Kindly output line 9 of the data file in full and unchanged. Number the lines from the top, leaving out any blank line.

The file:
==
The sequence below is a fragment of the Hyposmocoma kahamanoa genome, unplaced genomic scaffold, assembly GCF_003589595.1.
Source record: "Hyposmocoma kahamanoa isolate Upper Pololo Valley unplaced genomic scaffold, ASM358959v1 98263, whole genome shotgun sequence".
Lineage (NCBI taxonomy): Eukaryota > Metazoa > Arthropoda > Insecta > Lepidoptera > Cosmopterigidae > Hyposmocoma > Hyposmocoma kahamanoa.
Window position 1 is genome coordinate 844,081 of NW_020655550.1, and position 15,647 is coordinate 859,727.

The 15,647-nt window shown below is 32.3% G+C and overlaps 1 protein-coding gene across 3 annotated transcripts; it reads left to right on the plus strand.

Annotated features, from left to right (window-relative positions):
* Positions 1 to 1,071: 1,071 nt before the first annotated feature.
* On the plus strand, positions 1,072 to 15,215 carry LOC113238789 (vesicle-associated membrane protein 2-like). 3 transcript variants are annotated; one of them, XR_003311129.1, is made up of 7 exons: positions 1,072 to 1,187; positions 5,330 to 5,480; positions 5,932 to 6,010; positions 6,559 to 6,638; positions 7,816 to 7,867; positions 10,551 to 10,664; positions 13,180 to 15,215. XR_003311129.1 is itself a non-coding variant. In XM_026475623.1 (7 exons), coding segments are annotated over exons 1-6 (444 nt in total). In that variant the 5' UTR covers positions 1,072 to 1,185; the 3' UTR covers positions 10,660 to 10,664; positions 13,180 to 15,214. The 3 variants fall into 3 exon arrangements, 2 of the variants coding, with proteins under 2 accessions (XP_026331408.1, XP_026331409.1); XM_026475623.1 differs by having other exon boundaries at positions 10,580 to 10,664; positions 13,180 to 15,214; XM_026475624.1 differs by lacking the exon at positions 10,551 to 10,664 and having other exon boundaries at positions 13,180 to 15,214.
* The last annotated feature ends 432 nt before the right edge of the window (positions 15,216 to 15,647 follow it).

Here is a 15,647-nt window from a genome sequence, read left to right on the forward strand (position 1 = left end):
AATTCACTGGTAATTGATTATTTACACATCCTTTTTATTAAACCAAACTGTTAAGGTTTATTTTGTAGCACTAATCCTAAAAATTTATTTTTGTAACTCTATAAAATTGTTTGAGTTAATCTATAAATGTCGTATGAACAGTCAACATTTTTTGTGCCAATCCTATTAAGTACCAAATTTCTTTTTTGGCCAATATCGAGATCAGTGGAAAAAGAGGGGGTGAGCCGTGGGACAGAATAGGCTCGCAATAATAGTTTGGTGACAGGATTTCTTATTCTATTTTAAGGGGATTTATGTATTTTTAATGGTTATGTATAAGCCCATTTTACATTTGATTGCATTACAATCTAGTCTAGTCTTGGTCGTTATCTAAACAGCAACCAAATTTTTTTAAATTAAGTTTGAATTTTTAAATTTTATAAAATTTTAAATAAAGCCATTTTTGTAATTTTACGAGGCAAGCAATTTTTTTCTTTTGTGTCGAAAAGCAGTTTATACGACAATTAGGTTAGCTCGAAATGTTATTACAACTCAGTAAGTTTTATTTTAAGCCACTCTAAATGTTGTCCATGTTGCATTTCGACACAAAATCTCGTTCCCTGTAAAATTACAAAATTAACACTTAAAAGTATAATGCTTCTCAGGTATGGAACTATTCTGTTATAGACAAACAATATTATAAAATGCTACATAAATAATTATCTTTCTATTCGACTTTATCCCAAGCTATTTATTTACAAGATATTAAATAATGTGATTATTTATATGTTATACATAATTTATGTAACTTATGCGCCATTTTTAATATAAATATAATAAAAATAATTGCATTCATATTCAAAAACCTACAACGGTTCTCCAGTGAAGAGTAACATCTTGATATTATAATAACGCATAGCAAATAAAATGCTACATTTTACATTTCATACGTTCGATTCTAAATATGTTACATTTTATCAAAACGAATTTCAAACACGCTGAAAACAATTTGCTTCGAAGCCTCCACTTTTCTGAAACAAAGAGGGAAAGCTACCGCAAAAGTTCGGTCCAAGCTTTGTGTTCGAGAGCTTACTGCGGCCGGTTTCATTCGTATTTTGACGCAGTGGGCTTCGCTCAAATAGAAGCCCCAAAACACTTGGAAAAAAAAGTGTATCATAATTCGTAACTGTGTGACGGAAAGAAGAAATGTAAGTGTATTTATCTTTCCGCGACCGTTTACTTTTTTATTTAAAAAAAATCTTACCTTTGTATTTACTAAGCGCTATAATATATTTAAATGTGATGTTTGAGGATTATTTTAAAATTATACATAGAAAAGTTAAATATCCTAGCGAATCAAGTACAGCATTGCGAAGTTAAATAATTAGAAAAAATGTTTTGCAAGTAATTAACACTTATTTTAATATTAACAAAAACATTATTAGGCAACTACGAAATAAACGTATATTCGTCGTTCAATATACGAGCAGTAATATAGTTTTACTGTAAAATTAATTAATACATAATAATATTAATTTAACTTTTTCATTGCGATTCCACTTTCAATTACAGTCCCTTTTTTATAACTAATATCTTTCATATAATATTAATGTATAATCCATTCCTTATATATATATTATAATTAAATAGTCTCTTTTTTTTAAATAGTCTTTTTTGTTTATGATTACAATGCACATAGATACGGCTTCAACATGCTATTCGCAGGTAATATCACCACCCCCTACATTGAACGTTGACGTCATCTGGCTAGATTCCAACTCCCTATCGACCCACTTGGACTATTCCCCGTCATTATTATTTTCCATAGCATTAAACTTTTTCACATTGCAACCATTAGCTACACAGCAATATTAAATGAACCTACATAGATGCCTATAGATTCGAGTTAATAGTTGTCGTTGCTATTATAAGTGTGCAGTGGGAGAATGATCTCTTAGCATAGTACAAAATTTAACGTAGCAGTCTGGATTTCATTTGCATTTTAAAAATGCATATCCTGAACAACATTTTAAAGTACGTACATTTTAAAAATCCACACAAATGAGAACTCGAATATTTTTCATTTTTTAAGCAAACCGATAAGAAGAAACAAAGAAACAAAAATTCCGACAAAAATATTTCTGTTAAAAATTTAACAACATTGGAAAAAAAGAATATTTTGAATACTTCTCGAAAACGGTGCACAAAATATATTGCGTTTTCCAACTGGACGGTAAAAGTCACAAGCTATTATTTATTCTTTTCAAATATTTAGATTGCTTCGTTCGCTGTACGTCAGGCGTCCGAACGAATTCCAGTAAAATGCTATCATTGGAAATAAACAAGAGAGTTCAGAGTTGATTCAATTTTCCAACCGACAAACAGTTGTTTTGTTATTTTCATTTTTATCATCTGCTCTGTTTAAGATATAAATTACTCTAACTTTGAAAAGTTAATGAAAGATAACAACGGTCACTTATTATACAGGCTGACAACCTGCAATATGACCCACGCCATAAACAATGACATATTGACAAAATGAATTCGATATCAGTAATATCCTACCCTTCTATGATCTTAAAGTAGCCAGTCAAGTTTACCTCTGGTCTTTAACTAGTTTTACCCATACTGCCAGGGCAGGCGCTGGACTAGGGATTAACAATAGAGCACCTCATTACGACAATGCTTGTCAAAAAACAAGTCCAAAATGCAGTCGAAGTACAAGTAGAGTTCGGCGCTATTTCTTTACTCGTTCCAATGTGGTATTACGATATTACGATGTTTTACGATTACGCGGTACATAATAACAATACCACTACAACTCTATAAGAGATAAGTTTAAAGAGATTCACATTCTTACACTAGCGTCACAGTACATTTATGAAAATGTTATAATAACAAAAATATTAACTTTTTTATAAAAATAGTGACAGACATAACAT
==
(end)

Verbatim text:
* The last annotated feature ends 432 nt before the right edge of the window (positions 15,216 to 15,647 follow it).